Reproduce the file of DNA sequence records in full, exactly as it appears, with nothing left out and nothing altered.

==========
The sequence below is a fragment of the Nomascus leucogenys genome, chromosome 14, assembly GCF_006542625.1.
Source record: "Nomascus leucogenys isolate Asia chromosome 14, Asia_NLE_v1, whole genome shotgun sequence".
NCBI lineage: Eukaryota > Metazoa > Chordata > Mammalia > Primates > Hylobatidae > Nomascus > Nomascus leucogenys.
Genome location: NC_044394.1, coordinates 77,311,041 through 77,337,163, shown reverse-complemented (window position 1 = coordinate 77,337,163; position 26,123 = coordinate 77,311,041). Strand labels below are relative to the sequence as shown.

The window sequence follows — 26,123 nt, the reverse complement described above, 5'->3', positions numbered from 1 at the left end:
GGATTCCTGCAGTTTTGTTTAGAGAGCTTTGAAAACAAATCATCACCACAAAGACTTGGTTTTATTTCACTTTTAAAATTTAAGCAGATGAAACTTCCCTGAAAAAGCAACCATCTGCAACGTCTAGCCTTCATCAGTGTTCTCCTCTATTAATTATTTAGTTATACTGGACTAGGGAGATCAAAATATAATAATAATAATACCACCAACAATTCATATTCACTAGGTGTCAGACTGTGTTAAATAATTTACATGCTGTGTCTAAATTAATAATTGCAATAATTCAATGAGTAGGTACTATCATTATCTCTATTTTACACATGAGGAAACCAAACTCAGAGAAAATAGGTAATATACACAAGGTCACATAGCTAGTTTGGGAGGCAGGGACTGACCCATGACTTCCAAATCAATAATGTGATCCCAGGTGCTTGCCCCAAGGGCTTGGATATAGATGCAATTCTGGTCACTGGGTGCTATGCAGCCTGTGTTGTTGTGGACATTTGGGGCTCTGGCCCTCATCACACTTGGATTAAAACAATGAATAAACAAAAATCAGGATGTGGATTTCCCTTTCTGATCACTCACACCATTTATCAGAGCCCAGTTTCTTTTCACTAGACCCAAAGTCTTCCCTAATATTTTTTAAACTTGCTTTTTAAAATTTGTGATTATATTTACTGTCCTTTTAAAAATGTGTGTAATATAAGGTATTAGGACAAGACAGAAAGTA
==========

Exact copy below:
The sequence below is a fragment of the Nomascus leucogenys genome, chromosome 14, assembly GCF_006542625.1.
Source record: "Nomascus leucogenys isolate Asia chromosome 14, Asia_NLE_v1, whole genome shotgun sequence".
NCBI lineage: Eukaryota > Metazoa > Chordata > Mammalia > Primates > Hylobatidae > Nomascus > Nomascus leucogenys.
Genome location: NC_044394.1, coordinates 77,311,041 through 77,337,163, shown reverse-complemented (window position 1 = coordinate 77,337,163; position 26,123 = coordinate 77,311,041). Strand labels below are relative to the sequence as shown.

The window sequence follows — 26,123 nt, the reverse complement described above, 5'->3', positions numbered from 1 at the left end:
GGATTCCTGCAGTTTTGTTTAGAGAGCTTTGAAAACAAATCATCACCACAAAGACTTGGTTTTATTTCACTTTTAAAATTTAAGCAGATGAAACTTCCCTGAAAAAGCAACCATCTGCAACGTCTAGCCTTCATCAGTGTTCTCCTCTATTAATTATTTAGTTATACTGGACTAGGGAGATCAAAATATAATAATAATAATACCACCAACAATTCATATTCACTAGGTGTCAGACTGTGTTAAATAATTTACATGCTGTGTCTAAATTAATAATTGCAATAATTCAATGAGTAGGTACTATCATTATCTCTATTTTACACATGAGGAAACCAAACTCAGAGAAAATAGGTAATATACACAAGGTCACATAGCTAGTTTGGGAGGCAGGGACTGACCCATGACTTCCAAATCAATAATGTGATCCCAGGTGCTTGCCCCAAGGGCTTGGATATAGATGCAATTCTGGTCACTGGGTGCTATGCAGCCTGTGTTGTTGTGGACATTTGGGGCTCTGGCCCTCATCACACTTGGATTAAAACAATGAATAAACAAAAATCAGGATGTGGATTTCCCTTTCTGATCACTCACACCATTTATCAGAGCCCAGTTTCTTTTCACTAGACCCAAAGTCTTCCCTAATATTTTTTAAACTTGCTTTTTAAAATTTGTGATTATATTTACTGTCCTTTTAAAAATGTGTGTAATATAAGGTATTAGGACAAGACAGAAAGTA